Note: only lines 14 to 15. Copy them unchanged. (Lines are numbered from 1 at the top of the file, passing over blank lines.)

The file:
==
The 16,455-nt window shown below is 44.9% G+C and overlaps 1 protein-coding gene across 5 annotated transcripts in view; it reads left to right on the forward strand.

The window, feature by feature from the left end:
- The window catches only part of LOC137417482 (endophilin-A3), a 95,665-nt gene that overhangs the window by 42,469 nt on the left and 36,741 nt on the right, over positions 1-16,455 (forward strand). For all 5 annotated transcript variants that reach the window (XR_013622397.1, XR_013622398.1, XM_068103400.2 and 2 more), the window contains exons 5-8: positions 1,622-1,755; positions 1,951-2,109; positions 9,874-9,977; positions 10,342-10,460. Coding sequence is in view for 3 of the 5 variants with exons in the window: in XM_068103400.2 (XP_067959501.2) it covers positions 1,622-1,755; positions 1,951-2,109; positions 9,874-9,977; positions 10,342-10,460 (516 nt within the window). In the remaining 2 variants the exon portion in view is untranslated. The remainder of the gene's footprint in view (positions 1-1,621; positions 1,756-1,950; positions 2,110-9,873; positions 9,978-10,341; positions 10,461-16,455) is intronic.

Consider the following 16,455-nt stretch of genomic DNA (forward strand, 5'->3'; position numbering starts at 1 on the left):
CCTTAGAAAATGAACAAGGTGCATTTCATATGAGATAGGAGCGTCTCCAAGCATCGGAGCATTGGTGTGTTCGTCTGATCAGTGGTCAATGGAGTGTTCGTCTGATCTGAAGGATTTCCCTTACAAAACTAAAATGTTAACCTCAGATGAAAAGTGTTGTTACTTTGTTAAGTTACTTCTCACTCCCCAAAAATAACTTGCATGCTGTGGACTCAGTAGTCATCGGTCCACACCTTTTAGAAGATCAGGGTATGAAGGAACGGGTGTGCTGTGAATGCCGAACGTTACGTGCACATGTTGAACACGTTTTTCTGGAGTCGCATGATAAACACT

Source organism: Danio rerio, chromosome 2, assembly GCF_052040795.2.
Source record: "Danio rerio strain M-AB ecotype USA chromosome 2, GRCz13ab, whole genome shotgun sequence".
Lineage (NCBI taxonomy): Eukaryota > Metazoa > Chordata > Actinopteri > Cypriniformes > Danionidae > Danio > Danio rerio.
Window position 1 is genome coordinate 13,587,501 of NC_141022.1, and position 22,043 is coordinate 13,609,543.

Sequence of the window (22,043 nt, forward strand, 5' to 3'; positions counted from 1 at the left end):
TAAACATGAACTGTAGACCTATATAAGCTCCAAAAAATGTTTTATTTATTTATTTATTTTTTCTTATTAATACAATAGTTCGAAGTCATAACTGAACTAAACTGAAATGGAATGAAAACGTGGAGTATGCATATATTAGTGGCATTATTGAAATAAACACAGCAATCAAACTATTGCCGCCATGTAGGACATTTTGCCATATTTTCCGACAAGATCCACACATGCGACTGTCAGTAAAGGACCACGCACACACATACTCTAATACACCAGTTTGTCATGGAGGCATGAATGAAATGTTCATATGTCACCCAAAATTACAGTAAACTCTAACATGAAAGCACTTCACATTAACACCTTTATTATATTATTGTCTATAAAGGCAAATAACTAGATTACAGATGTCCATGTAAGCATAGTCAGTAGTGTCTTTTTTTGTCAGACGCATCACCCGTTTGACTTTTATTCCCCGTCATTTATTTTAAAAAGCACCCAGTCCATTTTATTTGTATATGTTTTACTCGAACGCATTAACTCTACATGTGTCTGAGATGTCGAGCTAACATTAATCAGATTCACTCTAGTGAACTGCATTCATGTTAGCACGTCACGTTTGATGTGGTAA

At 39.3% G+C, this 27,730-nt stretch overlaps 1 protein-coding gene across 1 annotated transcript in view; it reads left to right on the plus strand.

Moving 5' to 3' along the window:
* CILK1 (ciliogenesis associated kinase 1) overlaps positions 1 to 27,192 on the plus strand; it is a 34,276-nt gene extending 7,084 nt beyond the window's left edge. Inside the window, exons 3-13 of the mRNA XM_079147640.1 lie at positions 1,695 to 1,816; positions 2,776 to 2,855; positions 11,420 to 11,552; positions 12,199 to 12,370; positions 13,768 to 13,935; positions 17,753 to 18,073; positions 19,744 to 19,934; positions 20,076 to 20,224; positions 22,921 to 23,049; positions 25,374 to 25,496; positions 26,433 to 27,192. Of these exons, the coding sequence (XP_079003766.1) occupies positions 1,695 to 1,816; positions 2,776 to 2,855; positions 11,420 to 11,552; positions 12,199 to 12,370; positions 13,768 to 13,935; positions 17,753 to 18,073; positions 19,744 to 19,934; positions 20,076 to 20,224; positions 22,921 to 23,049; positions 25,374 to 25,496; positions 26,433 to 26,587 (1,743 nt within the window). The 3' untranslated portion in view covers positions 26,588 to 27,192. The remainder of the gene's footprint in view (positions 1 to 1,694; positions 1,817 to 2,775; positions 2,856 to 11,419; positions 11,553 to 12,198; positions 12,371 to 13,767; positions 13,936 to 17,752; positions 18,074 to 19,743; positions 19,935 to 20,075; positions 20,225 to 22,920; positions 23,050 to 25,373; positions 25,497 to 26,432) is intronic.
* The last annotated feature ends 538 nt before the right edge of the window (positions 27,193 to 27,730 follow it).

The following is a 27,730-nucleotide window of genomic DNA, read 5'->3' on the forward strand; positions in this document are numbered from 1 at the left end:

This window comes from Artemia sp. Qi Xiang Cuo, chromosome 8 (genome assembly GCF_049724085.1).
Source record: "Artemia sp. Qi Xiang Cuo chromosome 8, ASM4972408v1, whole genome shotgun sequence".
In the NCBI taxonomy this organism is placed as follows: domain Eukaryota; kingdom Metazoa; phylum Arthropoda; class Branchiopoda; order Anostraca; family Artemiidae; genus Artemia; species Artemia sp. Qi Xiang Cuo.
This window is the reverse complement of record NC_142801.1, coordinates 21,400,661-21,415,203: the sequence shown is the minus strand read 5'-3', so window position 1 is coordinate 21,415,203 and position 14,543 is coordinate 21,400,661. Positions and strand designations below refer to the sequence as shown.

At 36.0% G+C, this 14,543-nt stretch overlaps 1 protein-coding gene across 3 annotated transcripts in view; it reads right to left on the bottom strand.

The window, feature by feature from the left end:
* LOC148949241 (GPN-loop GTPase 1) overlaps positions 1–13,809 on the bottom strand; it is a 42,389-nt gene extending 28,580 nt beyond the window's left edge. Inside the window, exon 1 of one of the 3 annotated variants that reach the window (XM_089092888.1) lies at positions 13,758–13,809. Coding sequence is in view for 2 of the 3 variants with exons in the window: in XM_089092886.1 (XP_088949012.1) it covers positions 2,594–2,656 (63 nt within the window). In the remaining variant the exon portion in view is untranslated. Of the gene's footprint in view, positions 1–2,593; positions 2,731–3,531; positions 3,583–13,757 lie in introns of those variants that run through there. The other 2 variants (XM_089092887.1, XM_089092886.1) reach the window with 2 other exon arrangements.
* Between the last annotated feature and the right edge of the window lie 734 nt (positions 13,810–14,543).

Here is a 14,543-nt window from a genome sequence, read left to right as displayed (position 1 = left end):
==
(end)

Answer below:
* CILK1 (ciliogenesis associated kinase 1) overlaps positions 1 to 27,192 on the plus strand; it is a 34,276-nt gene extending 7,084 nt beyond the window's left edge. Inside the window, exons 3-13 of the mRNA XM_079147640.1 lie at positions 1,695 to 1,816; positions 2,776 to 2,855; positions 11,420 to 11,552; positions 12,199 to 12,370; positions 13,768 to 13,935; positions 17,753 to 18,073; positions 19,744 to 19,934; positions 20,076 to 20,224; positions 22,921 to 23,049; positions 25,374 to 25,496; positions 26,433 to 27,192. Of these exons, the coding sequence (XP_079003766.1) occupies positions 1,695 to 1,816; positions 2,776 to 2,855; positions 11,420 to 11,552; positions 12,199 to 12,370; positions 13,768 to 13,935; positions 17,753 to 18,073; positions 19,744 to 19,934; positions 20,076 to 20,224; positions 22,921 to 23,049; positions 25,374 to 25,496; positions 26,433 to 26,587 (1,743 nt within the window). The 3' untranslated portion in view covers positions 26,588 to 27,192. The remainder of the gene's footprint in view (positions 1 to 1,694; positions 1,817 to 2,775; positions 2,856 to 11,419; positions 11,553 to 12,198; positions 12,371 to 13,767; positions 13,936 to 17,752; positions 18,074 to 19,743; positions 19,935 to 20,075; positions 20,225 to 22,920; positions 23,050 to 25,373; positions 25,497 to 26,432) is intronic.
* The last annotated feature ends 538 nt before the right edge of the window (positions 27,193 to 27,730 follow it).